It’s officially the day of my Social Security Disability hearing. Preparation for it has been an emotional rollercoaster of feelings that I never dreamed I would experience. I have gone from being perfectly calm to a total basket case several times over. My plan had been to get my preparation finished up mid afternoon and then have a relaxing evening followed by a good night’s sleep. Since I’m writing this at 3:36 AM I guess it’s obvious that those plans did not come to fruition.
It all happened innocently enough. This morning I made a call to our GP to make an appointment for the mother-in-law’s checkup so she could get a round of new prescriptions and refills for the next 12 months. Armed with Mr. Supportive’s work schedule I was ready to make an appointment for one of his days off next week. Alas, even the best plans can get sidetracked. The MIL had 14 days of meds left. Not a problem right? Plenty of time to make an appointment. Wrong! It seems that our wonderful (and fibro friendly) GP had the nerve to schedule a vacation with her family for the next two weeks. The nerve of her!! The next available appointment was 16 days out. 14 days of meds – 16 days till an appointment…. Houston, we have a problem. Wednesday – as in today, the day of my hearing Wednesday - was the only opening except for 2:00 yesterday (Tuesday). Since Mr. Supportive is using his day off to go with me, if she was going to get her refills then it was up to me. So I did as much as I could toward finishing up my prep work and then took off to pick her up. We had an uneventful trip successfully getting her new prescriptions. I even had a quick discussion of my recent neurologist visit and the signs of wonderful little TIAs that showed up on the MRI.
Yes, I am exhausted. Yes, my pain level was up to a Level 7. (This level of pain is the kind that keeps you awake at night, makes it hard to think and act. Your prescription medication only dulls the pain for a short time. You limit your activities in order of importance. You really can't work well.) It’s still a Level 6. (You simply cannot ignore your pain for even a few minutes. Prescription pain medications provide you with limited functioning abilities.) Ideally, I would have gone in, taken a breakthrough pain pill, kicked back in the recliner and slept several hours. As much as I desperately needed to, I couldn’t so I dropped her off, stopped by the Kroger Pharmacy (whoever thought to put drive up windows at pharmacies is a genius!), picked up my medicines and headed home. With a slight detour to feed the dog so he didn’t wake me up demanding to eat, I hit the bed for a much needed nap. Before anyone asks, yes, we all know that this is not something that I am really able to do anymore. I did it because MIL needed to see the doctor before she could get her new prescriptions. She had a limited amount of medicine that was not going to last through the doctor’s vacation. There was no one else available to do it on short notice and it had to be done. MIL would have done it for me if the tables were turned (and she was not legally blind). I have come to the realization that my days of doing it even in a time sensitive situation like we had today are extremely limited and I will talk about that in my next post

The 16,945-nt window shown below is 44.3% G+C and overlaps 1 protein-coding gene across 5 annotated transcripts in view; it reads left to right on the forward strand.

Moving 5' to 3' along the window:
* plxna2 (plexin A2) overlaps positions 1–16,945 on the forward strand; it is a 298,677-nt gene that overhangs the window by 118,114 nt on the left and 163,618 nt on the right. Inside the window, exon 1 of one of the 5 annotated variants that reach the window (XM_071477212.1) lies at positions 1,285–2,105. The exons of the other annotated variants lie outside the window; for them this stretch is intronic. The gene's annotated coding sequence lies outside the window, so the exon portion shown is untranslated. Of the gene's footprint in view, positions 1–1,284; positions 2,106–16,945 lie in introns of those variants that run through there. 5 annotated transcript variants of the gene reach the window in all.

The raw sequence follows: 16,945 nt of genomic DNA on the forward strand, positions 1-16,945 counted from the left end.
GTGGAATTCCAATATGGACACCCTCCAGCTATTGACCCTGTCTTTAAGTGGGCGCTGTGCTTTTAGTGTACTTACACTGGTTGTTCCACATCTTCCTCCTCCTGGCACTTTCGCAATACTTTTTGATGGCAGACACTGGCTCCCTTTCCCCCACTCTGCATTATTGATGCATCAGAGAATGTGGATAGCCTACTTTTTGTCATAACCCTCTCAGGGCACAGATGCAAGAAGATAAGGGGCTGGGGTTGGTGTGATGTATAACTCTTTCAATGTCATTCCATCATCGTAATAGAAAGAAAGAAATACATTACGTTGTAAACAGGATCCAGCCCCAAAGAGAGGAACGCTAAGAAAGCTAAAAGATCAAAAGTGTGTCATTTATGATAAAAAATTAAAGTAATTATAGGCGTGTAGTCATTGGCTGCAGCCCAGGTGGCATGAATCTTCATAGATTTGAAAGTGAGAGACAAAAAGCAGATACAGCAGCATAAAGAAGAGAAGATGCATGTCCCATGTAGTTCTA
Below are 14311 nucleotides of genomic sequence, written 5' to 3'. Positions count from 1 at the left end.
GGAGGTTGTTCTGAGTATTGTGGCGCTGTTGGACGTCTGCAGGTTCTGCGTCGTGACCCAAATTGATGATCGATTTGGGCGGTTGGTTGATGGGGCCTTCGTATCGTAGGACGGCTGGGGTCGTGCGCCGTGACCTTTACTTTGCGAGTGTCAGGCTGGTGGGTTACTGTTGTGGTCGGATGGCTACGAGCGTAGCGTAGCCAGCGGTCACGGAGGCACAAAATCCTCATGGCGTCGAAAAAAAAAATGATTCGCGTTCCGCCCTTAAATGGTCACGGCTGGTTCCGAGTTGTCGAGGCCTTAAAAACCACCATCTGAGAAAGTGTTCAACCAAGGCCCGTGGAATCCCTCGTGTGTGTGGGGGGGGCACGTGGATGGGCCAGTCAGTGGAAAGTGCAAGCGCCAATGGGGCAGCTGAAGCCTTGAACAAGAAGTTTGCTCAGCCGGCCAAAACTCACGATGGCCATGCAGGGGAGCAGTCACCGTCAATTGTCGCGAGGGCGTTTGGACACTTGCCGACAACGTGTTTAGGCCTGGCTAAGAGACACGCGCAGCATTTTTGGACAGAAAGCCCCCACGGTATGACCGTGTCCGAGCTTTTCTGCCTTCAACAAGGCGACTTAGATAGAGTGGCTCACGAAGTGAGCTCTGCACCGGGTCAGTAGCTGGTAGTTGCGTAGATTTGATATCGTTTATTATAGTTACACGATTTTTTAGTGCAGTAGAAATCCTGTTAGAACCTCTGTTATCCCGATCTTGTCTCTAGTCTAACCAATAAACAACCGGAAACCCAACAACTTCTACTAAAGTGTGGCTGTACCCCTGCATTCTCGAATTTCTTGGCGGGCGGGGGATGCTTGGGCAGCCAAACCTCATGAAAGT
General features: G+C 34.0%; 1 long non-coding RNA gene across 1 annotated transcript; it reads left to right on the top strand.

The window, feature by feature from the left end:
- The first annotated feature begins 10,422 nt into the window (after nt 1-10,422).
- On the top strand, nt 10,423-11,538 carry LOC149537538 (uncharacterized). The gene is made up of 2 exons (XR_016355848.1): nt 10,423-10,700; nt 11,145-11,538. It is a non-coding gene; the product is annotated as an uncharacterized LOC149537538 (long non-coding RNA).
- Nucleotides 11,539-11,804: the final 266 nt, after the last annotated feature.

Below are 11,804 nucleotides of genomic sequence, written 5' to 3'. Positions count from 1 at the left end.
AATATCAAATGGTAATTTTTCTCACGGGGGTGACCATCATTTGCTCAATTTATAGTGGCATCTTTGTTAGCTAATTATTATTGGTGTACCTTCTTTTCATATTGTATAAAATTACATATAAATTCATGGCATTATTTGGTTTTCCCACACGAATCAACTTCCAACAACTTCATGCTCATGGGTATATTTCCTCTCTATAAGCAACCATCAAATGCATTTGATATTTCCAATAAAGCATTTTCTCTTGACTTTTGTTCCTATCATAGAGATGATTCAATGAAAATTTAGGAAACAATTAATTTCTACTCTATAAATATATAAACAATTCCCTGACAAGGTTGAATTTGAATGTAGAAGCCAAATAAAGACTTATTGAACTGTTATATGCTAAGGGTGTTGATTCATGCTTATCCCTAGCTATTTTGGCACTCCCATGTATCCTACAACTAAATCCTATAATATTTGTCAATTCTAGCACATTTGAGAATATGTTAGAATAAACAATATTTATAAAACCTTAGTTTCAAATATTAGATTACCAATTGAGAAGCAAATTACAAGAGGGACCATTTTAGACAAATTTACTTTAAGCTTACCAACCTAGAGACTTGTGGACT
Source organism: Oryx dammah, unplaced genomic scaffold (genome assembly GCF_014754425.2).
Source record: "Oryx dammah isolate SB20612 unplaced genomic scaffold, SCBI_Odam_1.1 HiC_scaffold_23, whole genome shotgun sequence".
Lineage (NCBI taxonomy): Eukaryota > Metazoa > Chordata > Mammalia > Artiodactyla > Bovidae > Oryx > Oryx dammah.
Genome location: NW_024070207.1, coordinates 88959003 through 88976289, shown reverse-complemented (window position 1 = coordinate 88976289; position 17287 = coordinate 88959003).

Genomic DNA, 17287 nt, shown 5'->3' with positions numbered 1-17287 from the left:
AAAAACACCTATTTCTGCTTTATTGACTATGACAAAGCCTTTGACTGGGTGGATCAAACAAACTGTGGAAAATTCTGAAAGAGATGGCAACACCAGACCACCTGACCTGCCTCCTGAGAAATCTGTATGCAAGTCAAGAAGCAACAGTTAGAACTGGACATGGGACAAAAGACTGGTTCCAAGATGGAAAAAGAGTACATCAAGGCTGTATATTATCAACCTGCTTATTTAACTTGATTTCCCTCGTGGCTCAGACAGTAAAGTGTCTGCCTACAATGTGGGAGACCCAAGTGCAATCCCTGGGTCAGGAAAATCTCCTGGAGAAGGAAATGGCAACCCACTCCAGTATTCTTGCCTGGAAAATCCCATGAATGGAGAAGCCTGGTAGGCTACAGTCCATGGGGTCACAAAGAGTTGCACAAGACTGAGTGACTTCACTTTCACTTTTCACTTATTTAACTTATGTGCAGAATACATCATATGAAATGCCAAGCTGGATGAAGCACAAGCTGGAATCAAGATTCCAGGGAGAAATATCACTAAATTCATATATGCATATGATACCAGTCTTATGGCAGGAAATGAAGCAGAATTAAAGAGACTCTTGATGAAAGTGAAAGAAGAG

I have a really hard time judging how long it will take me to do things like this these days. Pre-fibro I would have had the information printed, collated and bound in a presentation folder in 45 minutes. (Ok, I may be exaggerating a little but you get the point.) Instead, I’ve been working at this for seven hours. It’s finally all printed, collated and binder clipped ready to hand off to my attorney in 5 hours! Since I was so stressed about the hearing last night I slept a total of 45 minutes - maybe. I’m headed to bed for a couple of hours of sleep – I hope.
I think I’m as stressed about Mr. Supportive having to drop me off in front of the building and go park the car as I am the hearing. The same woman who 3 years ago flew to St. Louis where she had been once 5 years before in a car and navigated the metro rail from the airport to a strange neighborhood stop to meet up with friends is now afraid of standing in front of a building in downtown Memphis at rush hour. My how fibromyalgia changes our lives.